Singing with background music may seem daunting at first, but the music is helpful. Prerecorded and live music help the singer stay on key and keep proper timing, either of which may be difficult when singing a capella.
Replay a Recording
Listen to a recording of the song including vocals many times over until you have a feel for the changes, timing and vocal styling. Sing along with the song, doing your best to sing the lyrics along with the recorded voice. If necessary, write or print out the lyrics to make it easier to follow along. Singing in this manner offers a relaxed, pressure-free way to learn the song without an audience and without stressing over every single note; the goal at this point is to be comfortable and familiar with the material.
Amplify Your Voice
Sing along with the backing music -- with vocals intact -- using a microphone. Play both the original music and your voice through speakers or headphones so you can hear what you sound like in context as you sing. If you don't have a regular microphone, sing along to the song through the built-in microphone in your computer or phone while the recorded song plays in the background. Record yourself with an audio-recording program on your phone or computer; several free options allow you to record while playing back, resulting in layered tracks. An external recording device may be used as well. Play back the recording to hear whether you are hitting the notes and keeping time with the music. Your voice is an instrument; just like with any other musical instrument, it takes practice to perform a song well. Keep at it until you are satisfied with the results.
Eliminate the Backing Vocals
Sing along to the song again, this time using a karaoke version of the song without vocals, or a musical instrument such as a guitar, strumming chords in time. Ask a musician to help out, even if you play, so you don't have to pay attention to the instrument and your voice as you learn the material. Allowing someone else to do the playing also ensures she'll keep time; you otherwise may be tempted to stop and start or slow down during a tricky musical passage. A karaoke track may be a better option at first because it sounds more like the recording with which you are familiar. Sing along with the recorded or live music several times, singing with confidence as if imitating a singer who you think has a good command of the stage.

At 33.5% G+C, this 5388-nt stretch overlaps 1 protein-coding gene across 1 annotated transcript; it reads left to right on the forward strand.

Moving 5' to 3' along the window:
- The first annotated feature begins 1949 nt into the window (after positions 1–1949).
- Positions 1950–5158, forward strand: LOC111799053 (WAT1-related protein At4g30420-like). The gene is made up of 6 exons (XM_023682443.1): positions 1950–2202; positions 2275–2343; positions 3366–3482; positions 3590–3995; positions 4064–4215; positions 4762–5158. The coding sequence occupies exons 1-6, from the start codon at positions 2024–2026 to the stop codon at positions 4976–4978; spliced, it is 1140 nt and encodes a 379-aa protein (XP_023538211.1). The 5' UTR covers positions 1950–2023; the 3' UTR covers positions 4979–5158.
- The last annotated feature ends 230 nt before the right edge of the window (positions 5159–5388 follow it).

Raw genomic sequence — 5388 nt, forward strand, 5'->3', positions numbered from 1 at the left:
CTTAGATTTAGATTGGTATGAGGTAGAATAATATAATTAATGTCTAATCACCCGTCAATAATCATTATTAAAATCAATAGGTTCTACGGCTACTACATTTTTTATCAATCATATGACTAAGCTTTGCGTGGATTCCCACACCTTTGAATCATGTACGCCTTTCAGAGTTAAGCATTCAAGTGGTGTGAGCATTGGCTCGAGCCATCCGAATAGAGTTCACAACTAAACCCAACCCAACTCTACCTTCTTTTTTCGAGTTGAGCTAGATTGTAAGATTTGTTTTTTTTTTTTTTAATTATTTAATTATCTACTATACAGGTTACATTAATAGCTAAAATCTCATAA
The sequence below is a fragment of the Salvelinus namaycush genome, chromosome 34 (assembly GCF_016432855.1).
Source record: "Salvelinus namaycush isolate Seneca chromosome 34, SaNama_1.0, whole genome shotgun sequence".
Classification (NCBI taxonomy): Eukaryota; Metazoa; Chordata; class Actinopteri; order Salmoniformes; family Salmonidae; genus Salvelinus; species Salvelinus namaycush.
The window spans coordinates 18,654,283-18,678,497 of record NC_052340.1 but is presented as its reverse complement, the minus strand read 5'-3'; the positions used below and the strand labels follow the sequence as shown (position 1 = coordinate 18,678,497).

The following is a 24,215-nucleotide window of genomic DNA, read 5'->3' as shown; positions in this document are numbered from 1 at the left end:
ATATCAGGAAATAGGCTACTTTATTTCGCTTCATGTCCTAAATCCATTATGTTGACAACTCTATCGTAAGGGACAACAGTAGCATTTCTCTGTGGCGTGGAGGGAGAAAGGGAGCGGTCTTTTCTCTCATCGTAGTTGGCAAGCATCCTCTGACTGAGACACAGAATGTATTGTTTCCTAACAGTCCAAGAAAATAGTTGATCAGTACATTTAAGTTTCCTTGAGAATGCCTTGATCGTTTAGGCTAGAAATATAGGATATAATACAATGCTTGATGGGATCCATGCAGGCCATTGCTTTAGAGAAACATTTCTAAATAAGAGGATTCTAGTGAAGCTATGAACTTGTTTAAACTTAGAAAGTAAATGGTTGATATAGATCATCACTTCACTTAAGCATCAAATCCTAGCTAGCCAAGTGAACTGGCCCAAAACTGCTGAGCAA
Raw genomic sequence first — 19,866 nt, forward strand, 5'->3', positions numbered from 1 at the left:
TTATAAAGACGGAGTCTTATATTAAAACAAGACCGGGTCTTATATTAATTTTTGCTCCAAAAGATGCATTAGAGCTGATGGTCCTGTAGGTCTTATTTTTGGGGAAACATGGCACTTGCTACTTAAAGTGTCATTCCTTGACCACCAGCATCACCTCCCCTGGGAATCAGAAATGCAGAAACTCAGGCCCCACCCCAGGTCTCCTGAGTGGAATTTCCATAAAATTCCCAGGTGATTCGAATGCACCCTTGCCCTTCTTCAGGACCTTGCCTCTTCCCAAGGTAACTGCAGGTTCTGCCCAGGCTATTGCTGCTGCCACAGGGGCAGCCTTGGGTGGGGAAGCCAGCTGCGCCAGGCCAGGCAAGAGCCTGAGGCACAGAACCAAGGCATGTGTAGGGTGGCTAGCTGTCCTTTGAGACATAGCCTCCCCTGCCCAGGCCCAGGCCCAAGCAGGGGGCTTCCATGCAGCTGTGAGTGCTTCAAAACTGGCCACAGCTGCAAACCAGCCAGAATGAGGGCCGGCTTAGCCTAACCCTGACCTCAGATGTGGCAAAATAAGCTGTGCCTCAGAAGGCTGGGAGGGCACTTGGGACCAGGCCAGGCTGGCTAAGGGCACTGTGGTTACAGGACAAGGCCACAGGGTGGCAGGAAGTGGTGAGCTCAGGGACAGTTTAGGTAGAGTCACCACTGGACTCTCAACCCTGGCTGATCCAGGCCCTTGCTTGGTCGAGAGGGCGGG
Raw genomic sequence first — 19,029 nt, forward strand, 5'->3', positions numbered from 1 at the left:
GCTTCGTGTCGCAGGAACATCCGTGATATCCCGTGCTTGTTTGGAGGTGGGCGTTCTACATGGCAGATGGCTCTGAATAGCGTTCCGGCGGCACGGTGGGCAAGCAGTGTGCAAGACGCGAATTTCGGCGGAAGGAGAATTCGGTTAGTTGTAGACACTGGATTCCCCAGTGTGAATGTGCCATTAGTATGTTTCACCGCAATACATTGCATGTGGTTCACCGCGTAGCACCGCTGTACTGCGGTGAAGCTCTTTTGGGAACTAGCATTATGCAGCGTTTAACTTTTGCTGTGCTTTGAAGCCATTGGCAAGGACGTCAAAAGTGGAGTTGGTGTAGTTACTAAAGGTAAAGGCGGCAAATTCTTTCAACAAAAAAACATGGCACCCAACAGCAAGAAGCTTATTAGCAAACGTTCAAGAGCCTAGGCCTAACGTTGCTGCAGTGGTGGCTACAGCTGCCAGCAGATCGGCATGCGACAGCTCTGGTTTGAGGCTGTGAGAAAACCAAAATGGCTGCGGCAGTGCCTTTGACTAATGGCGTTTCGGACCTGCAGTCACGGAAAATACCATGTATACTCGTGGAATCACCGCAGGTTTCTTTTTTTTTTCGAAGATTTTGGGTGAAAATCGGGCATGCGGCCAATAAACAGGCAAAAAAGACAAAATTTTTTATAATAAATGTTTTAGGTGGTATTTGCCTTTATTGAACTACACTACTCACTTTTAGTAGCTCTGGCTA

Tackling Live Performance
If singing in front of others seems frightening -- even some professional singers feel this way at times -- before taking to the stage, pretend the audience isn't there, as if you're singing in the shower or in your car. Recall the level of confidence noted in your favorite singer and stand up tall, as if you are that confident as well. Standing tall also helps project your voice better than slouching over or sitting down. The more you sing in front of others, the easier it becomes. Vibe off the music to help stay in the groove and mood of the song, or look to a smiling audience member if that brings you relief as you sing.
Kathy Adams is an award-winning journalist and freelance writer who traveled the world handling numerous duties for music artists. She writes travel and budgeting tips and destination guides for USA Today, Travelocity and ForRent, among others. She enjoys exploring foreign locales and hiking off the beaten path stateside, snapping pics of wildlife and nature instead of selfies.